However, notwithstanding that 74% of the Anglicans live outside the West, compilations like McGrath’s indicate that the West will continue to provide theological direction for the rest of the Communion, with little expectation that the enthusiastic and conservative members from the rest of the Communion would make any decent contribution, nor that their experience deserves closer theological enquiry.
Will it come down to this: while churches in Latin America, Africa and Asia supply the numbers for the Communion to gain some respectability in the ecumenical scene, they are deemed theologically inarticulate and a cause for embarrassment in civil discourses? Can churches in the ‘South’ and their future be fully described and dictated by the social-economical dynamics that Jenkins identified? Some may agree and see no occasions for alarm: our religion is conservative, reactionary, and supernatural, so be it. I disagree.
I disagree because this would be a misrepresentation of the Gospel. I disagree also for the sake of my fellows in East Asia and the wider world. Barrett and Jenkins’ analyses paint a future of Christianity that does not have a role for historical Christianity and the institutional churches. Christianity is propagated primarily through displays of signs and wonders. Membership becomes fluid. Faith is privatised. All these may not matter if the purpose of the church is reduced to evangelisation—understood to mean that individuals would be given the opportunity to hear and respond to the gospel. This new form of Christianity would leave the church incoherent, weak, and ineffective to engage and transform the wider society. Shorn of any intellectual understanding of the faith, the church would be left without any resources for its members to make theologically informed decisions in the public realm. Would not this form of Christianity be most appealing to secular authorities that attempt to deny public expressions of the faith and discriminate Christians from social advancement and from public service?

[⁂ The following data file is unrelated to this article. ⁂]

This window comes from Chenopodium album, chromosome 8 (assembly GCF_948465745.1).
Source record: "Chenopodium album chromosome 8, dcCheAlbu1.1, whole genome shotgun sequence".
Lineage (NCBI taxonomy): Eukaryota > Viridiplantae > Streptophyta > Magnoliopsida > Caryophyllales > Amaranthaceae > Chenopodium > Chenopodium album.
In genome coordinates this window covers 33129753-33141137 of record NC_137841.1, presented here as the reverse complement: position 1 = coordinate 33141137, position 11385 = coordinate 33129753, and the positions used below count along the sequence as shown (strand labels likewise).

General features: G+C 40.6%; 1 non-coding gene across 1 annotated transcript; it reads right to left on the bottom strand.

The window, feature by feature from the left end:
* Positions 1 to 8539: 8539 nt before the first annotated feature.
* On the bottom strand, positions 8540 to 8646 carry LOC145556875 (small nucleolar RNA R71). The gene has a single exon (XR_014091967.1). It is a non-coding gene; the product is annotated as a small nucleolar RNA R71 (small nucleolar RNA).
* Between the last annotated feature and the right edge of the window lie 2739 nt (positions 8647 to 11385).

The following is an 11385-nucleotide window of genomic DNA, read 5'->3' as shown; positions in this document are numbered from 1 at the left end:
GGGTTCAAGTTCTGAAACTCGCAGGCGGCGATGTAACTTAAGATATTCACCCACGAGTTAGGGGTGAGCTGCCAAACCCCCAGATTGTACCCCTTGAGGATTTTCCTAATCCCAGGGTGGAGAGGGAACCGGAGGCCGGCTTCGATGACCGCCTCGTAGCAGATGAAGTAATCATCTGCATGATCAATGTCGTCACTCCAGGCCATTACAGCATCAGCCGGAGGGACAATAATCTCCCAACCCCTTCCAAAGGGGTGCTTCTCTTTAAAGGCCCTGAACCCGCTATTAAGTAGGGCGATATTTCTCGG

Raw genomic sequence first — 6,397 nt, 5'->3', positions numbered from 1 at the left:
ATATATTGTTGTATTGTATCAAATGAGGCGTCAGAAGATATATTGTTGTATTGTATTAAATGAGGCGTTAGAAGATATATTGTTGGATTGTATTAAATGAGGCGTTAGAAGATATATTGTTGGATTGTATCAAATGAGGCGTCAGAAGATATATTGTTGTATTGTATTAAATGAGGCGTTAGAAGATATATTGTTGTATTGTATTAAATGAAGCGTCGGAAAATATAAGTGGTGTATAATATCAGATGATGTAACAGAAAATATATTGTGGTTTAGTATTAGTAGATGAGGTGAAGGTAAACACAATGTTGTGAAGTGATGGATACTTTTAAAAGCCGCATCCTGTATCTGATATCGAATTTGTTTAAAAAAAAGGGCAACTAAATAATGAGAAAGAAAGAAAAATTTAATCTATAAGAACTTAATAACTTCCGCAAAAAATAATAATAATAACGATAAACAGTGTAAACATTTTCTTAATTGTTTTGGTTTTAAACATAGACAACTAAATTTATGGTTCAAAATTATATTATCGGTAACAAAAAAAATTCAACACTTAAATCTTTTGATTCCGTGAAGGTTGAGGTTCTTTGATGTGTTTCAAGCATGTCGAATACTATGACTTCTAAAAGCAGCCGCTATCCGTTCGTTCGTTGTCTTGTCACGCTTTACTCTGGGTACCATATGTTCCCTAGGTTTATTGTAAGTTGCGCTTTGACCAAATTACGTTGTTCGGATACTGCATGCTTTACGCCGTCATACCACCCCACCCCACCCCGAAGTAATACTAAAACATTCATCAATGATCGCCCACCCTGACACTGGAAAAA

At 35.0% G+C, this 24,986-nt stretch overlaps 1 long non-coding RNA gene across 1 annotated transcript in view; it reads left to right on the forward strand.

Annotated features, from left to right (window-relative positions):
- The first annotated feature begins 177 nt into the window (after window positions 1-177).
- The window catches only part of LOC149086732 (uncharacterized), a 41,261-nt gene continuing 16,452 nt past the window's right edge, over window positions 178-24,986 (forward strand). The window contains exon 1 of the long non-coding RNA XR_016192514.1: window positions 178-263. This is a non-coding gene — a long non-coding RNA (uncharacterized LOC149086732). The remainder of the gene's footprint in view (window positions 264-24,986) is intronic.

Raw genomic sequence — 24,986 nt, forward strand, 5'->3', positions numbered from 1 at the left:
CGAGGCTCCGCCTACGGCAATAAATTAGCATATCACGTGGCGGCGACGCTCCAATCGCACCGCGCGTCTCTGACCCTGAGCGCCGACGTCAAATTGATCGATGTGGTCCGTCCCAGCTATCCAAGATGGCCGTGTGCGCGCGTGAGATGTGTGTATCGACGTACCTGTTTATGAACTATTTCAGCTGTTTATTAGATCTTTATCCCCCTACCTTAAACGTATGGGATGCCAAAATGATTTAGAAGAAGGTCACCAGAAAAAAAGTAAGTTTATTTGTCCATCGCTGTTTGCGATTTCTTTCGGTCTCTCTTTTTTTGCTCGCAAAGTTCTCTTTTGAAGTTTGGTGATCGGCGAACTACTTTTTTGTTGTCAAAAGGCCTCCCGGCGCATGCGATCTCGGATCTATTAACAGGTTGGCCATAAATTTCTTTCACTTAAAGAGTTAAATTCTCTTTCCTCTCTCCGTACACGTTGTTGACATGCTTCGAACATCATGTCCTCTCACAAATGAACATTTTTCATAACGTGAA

How can we together move forward to be ‘one, holy, catholic and apostolic’ church, against the odds of the social predictions? Perhaps the challenge before us is no longer the Reunion of Christendom, as the Lambeth Fathers saw it a century ago. If there is ‘a special service’ Anglicans can render to the whole church, it is that our continuing existence testifies to the world that Christianity will not dissipate into sparks of supernatural manifestations, but remain as an identifiable ‘one, holy, catholic and apostolic’ church of Jesus Christ, to testify for Christ before the nations and peoples of the world. 2. Surveying our past together
It is in this connection that we now see the force of the constitutional changes in the Church of Nigeria. Why now? Perhaps it can be best understood not as a snub to Canterbury but a matter of underpinning the church to face the more somber socio-political kairos of today.
Radner’s comment on the Nigeria revision illustrates a gap of perception within the Communion. Radner argues that Canterbury should be retained in the Nigerian Church Constitution. He asks: ‘We might well pose the question in the context of ECUSA’s documents of self-ordering: what, if any, constitutional changes would protect or could have protected ECUSA from its current dissolution?’ Accountability to Canterbury would somehow ensure ‘theological accountability’ from ECUSA and help prevent it from ‘corporate perversion’. By inference, Canterbury would safeguard Nigeria from apostasy if there were corporate perversion in the future. It is interesting that Radner refers neither to the other Christian communities in the United States, nor to the courageous witness of faithful individuals (like he himself) among the safeguards, as factors that hold ECUSA accountable.
How could a church be preserved from apostasy? This indeed is a matter of faith. This is why the Creed instructs us to declare our belief in ‘one, holy, catholic and apostolic’ church. The question before us is not Canterbury as such and certainly not about the present chair, whom I hold with respect and admiration. Radner seems to suggest that institutional safeguards are paramount. In this, he stands in line with those who held serious reservations against the constitutions of the Church of South India when it was deliberated in Lambeth 1930 down to Lambeth 1958. Lesslie Newbigin charted this controversy in The Reunion of the Church.